Interview with Former Palestinian Authority PM: “Two-State Solution Still Possible”

Recently, I had a series of meetings with Salam Fayyad, former prime minister of the Palestinian Authority. The first meeting was part of seminars I am hosting at the Middle East Study Centre that I am directing in Britain. Other participants in this conversation were Sir Tom Phillips and Sir Vincent Fean. Phillips served as British Ambassador to the Kingdom of Saudi Arabia, UK Ambassador to Israel, and High Commissioner to Uganda. Fean was the British Ambassador to Libya and Consul-General in Jerusalem for the Occupied Palestinian Territories.

I asked Prof. Fayyad how to explain Hamas’s popularity among the Palestinians. Fayyad responded by saying that Hamas has been on the path of ascendancy, politically speaking, for a long time. During the mid-1990s, they were polling at about 12% -13%. Over time, their popularity rose, and more and more Palestinians found themselves aligned with their ideology and worldview, particularly because of the failure of the Oslo peace process. The Palestinian public at large realized that this process was not going to deliver on its promise of freedom and statehood for the Palestinians in the occupied territories.

With the prospect of statehood diminishing rapidly over time, past the year 2000, more and more Palestinians found themselves aligned with Hamas’s worldview. It is the failure of the peace process that accounts for Hamas’s ascendancy, argued Fayyad. Second, there were missteps in the way Palestinian governance was handled over the years. Third, the way successive Israeli governments dealt with the Palestinian Authority undermined the PA’s capacity to govern, project its authority and convince people that it was the nucleus of the state in the making.

The PA became progressively weaker and weaker. Conversely, the competing ideology or philosophy of Hamas and like-minded factions gained in popularity and standing among the Palestinian people, wherever they are.

Palestinian Hamas militants take part in an anti-Israel rally in Gaza City May 22, 2021 (credit: REUTERS/MOHAMMED SALEM)

Fayyad maintained that Hamas is a political force to be reckoned with, an ideology to be reckoned with. It is impossible to confront a movement like this by trying to eliminate it physically; “that’s just an exercise in futility.”

I asked Prof. Fayyad what the relationship between Hamas and the PLO is nowadays. Fayyad responded that there is no formal relation between the two. Hamas never has been a component of the Palestine Liberation Organization (PLO). There were attempts to incorporate Hamas into the PLO during the 1990s. Yasser Arafat attempted to include Hamas in the Palestine National Council (PNC), the Palestinian parliament, offering Hamas a certain percentage, less than 50%, of delegates by agreement, not by elections. But no agreement was reached.

THERE WERE also several rounds of talks in what became known as the Cairo dialogue, leading to some understandings as to how the Palestinian body politic can be reconstituted. In 2007, after Hamas took over Gaza, there were many negotiations. The PLO and Hamas agreed to form a national government but this agreement did not last for long. Factionalism, factional rivalries, dominated the Palestinian body politic for many decades.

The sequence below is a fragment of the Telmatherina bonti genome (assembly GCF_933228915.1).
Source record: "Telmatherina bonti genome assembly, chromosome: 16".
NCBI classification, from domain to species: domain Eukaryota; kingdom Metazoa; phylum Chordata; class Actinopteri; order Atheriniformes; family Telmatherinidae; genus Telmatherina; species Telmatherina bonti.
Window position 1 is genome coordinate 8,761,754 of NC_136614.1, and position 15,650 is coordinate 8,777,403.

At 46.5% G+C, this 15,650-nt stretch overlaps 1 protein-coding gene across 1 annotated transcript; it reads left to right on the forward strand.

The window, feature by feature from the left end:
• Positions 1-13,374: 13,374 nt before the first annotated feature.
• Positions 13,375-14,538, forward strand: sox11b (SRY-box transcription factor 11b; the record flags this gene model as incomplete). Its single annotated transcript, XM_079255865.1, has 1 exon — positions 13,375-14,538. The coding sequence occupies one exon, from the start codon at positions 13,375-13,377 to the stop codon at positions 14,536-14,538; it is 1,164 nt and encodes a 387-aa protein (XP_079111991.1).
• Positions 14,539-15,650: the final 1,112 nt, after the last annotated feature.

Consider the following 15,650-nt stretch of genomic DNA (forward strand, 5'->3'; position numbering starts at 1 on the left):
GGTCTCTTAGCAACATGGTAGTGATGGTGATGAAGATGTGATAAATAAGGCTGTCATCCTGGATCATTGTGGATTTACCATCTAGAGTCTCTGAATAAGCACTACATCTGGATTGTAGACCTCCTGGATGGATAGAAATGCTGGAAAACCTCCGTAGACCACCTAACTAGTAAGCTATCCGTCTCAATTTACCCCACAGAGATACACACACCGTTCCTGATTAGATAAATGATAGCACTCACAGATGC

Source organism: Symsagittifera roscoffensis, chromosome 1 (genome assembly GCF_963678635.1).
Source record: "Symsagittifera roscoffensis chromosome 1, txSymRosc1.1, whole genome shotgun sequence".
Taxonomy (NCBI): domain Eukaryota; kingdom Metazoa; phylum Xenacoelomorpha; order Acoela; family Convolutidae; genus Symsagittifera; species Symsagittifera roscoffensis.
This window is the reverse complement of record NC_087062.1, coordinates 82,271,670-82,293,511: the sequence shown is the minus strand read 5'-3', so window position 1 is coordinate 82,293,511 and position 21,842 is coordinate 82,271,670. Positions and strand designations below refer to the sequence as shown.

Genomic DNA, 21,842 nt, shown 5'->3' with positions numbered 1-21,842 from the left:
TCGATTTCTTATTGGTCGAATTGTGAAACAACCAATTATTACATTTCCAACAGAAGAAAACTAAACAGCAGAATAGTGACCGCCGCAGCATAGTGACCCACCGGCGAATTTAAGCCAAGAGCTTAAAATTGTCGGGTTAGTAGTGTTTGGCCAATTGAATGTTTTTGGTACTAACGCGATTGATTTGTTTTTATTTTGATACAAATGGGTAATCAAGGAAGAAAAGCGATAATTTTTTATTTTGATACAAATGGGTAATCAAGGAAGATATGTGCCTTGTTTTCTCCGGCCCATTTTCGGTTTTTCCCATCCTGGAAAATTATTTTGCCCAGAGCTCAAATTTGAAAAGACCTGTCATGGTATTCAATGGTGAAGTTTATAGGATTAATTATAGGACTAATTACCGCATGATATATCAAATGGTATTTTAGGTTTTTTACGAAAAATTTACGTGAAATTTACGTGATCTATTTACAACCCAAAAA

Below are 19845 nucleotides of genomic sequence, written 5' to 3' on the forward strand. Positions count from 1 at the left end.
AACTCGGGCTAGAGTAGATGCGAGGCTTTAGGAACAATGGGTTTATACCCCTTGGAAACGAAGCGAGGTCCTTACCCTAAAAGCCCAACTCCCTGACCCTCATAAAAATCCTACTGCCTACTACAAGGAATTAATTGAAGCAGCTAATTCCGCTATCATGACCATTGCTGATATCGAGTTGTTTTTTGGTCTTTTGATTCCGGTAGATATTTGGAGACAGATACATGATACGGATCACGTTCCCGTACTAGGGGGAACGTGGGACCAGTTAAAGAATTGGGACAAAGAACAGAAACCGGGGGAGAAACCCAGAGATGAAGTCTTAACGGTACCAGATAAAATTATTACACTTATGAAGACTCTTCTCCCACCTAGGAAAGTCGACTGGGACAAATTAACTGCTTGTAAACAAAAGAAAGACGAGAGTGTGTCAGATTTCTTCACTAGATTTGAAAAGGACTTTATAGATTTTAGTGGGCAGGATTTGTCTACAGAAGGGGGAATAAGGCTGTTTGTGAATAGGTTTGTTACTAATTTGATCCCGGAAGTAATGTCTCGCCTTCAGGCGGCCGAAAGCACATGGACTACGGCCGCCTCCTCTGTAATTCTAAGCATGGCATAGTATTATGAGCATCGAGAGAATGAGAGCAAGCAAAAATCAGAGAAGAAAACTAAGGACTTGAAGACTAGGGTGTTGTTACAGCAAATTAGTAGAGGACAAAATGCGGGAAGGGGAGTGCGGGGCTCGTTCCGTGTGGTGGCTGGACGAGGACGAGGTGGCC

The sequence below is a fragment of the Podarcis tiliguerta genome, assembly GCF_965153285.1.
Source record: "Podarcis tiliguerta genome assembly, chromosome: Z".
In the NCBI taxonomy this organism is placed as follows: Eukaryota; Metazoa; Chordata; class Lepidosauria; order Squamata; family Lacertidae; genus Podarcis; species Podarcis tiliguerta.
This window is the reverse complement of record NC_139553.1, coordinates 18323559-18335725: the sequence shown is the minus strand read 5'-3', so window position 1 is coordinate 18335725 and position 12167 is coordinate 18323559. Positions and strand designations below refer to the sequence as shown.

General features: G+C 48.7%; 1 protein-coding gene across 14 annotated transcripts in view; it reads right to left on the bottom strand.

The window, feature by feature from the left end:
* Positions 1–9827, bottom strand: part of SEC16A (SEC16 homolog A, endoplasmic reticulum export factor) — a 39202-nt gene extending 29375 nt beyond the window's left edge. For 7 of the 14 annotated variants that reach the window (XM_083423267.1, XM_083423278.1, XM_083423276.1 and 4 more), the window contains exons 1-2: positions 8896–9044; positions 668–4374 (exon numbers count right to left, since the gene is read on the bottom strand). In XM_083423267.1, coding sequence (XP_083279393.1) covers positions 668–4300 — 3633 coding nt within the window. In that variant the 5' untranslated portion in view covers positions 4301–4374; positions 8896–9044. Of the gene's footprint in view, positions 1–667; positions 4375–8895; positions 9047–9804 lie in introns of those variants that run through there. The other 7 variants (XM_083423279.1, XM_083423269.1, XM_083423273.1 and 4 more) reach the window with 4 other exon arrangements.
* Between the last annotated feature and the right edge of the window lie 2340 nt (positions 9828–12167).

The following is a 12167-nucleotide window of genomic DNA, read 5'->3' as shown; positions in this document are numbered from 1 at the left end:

Fayyad: Gaza will always be part of the national Palestinian project

I asked Fayyad about the day after the war. What in his opinion is the preferred solution? Fayyad responded that the Palestinian Authority should assume that responsibility. Fayyad maintained: “thinking about imposing an arrangement on Palestinians to manage Gaza, and the day after, is something that I really caution against.” Gaza is, was, and will always be an integral part of the Palestinian national project, said Fayyad.

Therefore, the PA must establish itself in Gaza audaciously, backed by national consensus. Then the PA can immediately begin to assume that responsibility, acting through a government that’s consented to by everybody, including Hamas and the Palestinian Islamic Jihad.

I asked Fayyad whether he has a personal future in the Palestinian Authority and Fayyad responded in the negative, saying “I honestly think of no such future.”

Phillips asked Fayyad whether a two-state solution is still possible. Fayyad responded in the positive, saying that the solution is a sovereign Palestinian state on the territory occupied in 1967: “The principle that we Palestinians are a people, and therefore entitled to national rights as all other nations and peoples around the world, is something that is not open to discussion at all.”

Fean asked Fayyad whether mutual security is essential for negotiations and Fayyad said it is essential: “Unless security is underpinned by a political accommodation, it’s not going to be sustainable. That is clear. What you need as a basic minimum is a period during which there is an iron-clad commitment to basic nonviolence.” Fayyad said that the present war is “a major catastrophe” for the Palestinians, besetting them for many decades to come. The Palestinian leadership must deal with the scars of this war is the foremost priority, “rebuilding of the psyche, of the soul, of the spirit… to summon the will to persevere.”

The writer is chair in politics and director of The Middle East Study Centre at The University of Hull, United Kingdom.